12:35 p.m. A note for all you fans out there who might be attending a major league game today: save your tickets! The Hall will grant free admission to all fans who present a ticket stub from a major league game bearing the date July 26, 2009. This opportunity is good right up until next year’s Induction.

12:47 p.m. I’m getting some more questions about where to find the televised broadcast, so for those joining our live blog late, you can catch live coverage on the MLB Network (their broadcast has already started!) or you can stream them onto your computer via our website, www.baseballhall.org.

Casey is on stage warming up for his annual presentation of “Casey at the Bat”. That surely means the start of the ceremony is getting closer.

12:55 p.m. With Joe Gordon, Rickey Henderson, and Tony Kubek all being honored today, it’s no surprise that Yankees GM Brian Cashman has arrived and is in the audience for today’s ceremony. Another notable name spotted in the audience: Keith Olberman.

Right now on the big screen, 2009 Steele Intern Daniel Sampson interviews MLB Network commentator and former major leaguer Harold Reynolds.

1:00 p.m. [Comment From Fitz - Boston]
Have you seen Freddie Lynn in the crowd? Any other Rice teammates?

1:00 p.m. Haven’t seen Fred Lynn, Fitz. But Dwight Evans is in town.

1:05 p.m. Other former teammates expected today: Dave Henderson and Bob Montgomery for Rice and Dave Stewart for Henderson.

Casey is at the bat on the Induction Stage right now, 25 minutes to go!

1:11 p.m. Can’t make it to Cooperstown today? How about tomorrow morning? We conclude our Hall of Fame Weekend festivities with our annual Legends Series event right here at the Clark Sports Center. Rickey and Jim will sit down for an interview to reflect on their experiences this weekend, which must have been a whirlwind for them. Tickets ($10) are still available by contacting the Hall of Fame’s membership department.

1:17 p.m. Well if Brian Cashman is here for the Yankee Inductees, it shouldn’t surprise you that the Red Sox’s John Henry and Larry Lucchino are here to support Jim Rice (and of course Rickey Henderson, who played for the Red Sox as well).

1:24 p.m. Five minutes to go! Who do you think will get the biggest cheers as the Hall of Famers are announced?

1:30 p.m. The Hall of Famers are on the stage, we’re just about ready to go.

1:30 p.m. And Rickey and Jim have just arrived on stage, to a great ovation from the crowd.

1:37 p.m. President Jeff Idelson and Chairman of the Board Jane Forbes Clark offer welcoming remarks. As Ms. Clark points out, 51 of the 65 living Hall of Famers are on stage today. Where else can you get such a collection of greats in one place at one time?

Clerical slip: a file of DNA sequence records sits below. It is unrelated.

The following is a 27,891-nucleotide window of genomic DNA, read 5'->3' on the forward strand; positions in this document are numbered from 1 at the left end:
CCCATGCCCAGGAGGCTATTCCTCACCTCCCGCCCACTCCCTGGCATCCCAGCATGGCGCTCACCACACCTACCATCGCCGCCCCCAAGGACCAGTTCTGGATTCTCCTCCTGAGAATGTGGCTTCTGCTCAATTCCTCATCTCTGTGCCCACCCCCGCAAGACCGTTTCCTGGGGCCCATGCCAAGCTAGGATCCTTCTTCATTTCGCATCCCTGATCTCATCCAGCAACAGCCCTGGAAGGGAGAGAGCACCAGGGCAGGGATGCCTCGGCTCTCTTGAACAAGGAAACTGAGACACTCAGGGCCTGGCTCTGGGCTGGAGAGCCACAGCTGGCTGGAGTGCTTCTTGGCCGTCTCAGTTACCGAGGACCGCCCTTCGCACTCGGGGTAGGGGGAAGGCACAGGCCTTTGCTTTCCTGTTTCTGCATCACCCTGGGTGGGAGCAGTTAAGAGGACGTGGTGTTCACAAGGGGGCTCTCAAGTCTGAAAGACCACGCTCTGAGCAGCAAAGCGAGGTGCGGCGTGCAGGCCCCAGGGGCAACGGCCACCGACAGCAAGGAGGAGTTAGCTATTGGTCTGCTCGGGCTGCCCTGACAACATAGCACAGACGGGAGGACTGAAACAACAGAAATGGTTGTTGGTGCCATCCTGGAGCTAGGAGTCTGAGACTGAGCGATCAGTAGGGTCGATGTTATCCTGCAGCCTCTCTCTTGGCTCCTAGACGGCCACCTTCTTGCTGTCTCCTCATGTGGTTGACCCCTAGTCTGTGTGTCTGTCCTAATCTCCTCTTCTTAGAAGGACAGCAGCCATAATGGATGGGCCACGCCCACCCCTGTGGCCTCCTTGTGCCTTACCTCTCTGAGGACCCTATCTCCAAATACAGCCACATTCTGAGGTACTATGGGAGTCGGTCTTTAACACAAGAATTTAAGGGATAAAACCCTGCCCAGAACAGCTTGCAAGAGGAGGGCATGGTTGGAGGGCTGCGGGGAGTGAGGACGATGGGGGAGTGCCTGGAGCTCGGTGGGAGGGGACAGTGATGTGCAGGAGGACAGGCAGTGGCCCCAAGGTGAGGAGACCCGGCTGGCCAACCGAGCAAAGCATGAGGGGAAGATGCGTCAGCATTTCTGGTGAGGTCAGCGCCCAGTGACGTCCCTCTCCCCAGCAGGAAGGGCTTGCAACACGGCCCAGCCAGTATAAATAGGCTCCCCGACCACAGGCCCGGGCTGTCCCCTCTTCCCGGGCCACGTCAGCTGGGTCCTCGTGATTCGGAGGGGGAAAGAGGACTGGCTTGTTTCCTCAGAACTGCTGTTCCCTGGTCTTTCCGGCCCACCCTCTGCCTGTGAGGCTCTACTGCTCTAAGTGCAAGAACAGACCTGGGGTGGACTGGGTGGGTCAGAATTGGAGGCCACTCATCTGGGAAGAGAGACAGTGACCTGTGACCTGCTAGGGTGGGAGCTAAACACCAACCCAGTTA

Now the MC of today’s ceremony is introduced, George Grande. George begins the player introductions.

1:40 p.m. George did a great job having fun with fans and introducing the Hall of Famers during the Red Carpet Arrivals event at the Museum last night as they arrived for a private reception. If you are ever in Cooperstown for Hall of Fame Weekend that is definitely an event to check out.

1:47 p.m. [Comment From Shawn Anderson, Illinois]
Which Hall of Famer elicits the biggest hush when he enters the room? Meaning…who makes everyone stop what they are doing?

1:47 p.m. Great question Shawn! I can’t speak for everyone, but for me I am in awe any time I see Willie Mays.

1:48 p.m. Biggest ovation yet? Yaz get’s a prolonged standing O.

1:52 p.m. Juan Marichal is introduced. Juan was at the Hall of Fame earlier this year as we opened a brand new exhibit on baseball in the Caribbean called Viva Baseball! If you haven’t seen it  make sure you  come on out to Cooperstown!

Speaking of new exhibits, the Hall also has a brand new exhibit this year entitled Hank Aaron: Chasing the Dream. Hank is introduced, and the fans deliver another loud ovation.

1:58 p.m. And now this year’s Inductees are introduced, along with Judy Gordon on behalf of her father.

The Red Sox fans make their presence known as Jim Rice is introduced, while shouts of “Rickey” echo through the crowd as George Grande introduces “the greatest leadoff hitter of all time.”

2:12 p.m. A bit of rain has moved in but it hasn’t dampened any spirits. The ceremony is going to be moved along a bit however due to storms expected later this afternoon. After the invocation and national anthems, it’s Joe Gordon’s turn! Bud Selig reads the inscription on the plaque as Hall President Jeff Idelson presents it to the crowd.

2:12 p.m. Judy Gordon takes the podium.

2:16 p.m. Judy talks about how her father reached out to Larry Doby in his first ever day in the major leagues as he desegregated the American League. “This was not an isolated incident. This was how my dad lived his entire life.” She then notes that today marks the 11th anniversary of Doby’s Induction into the Hall of Fame.

2:19 p.m. Here’s an interesting story about the 1948 season with the Cleveland Indians, in which Gordon hit 32 home runs. According to Judy, he received a case of Wheaties and a case of gum for every home run he hit. Judy Gordon: “As I remember, even the dog got more athletic eating the Wheaties.”

2:24 p.m. A very touching moment and a loud standing ovation here as Judy Gordon concludes by indicating that her family considers Cooperstown and the National Baseball Hall of Fame as  her father’s  final resting place where he will be  remembered forever.

Next up: Jim Rice.

2:25 p.m. Anyone have any special memories about watching Rice play? Send them along!

2:28 p.m. Jane Forbes Clark welcomes Jim to the Hall of Fame family, and Bud Selig reads the inscription on his plaque as it is presented to the crowd. Later tonight, that plaque will join Gordon’s and Henderson’s as the Hall of Fame’s curatorial staff will hang them with the other 286 in the Hall of Fame Gallery.

2:29 p.m. The crowd breaks out into a chant of “Let’s Go Red Sox!”

2:36 p.m. Where was Jim when he received the call that he had been elected to the National Baseball Hall of Fame? Watching The Young and the Restless.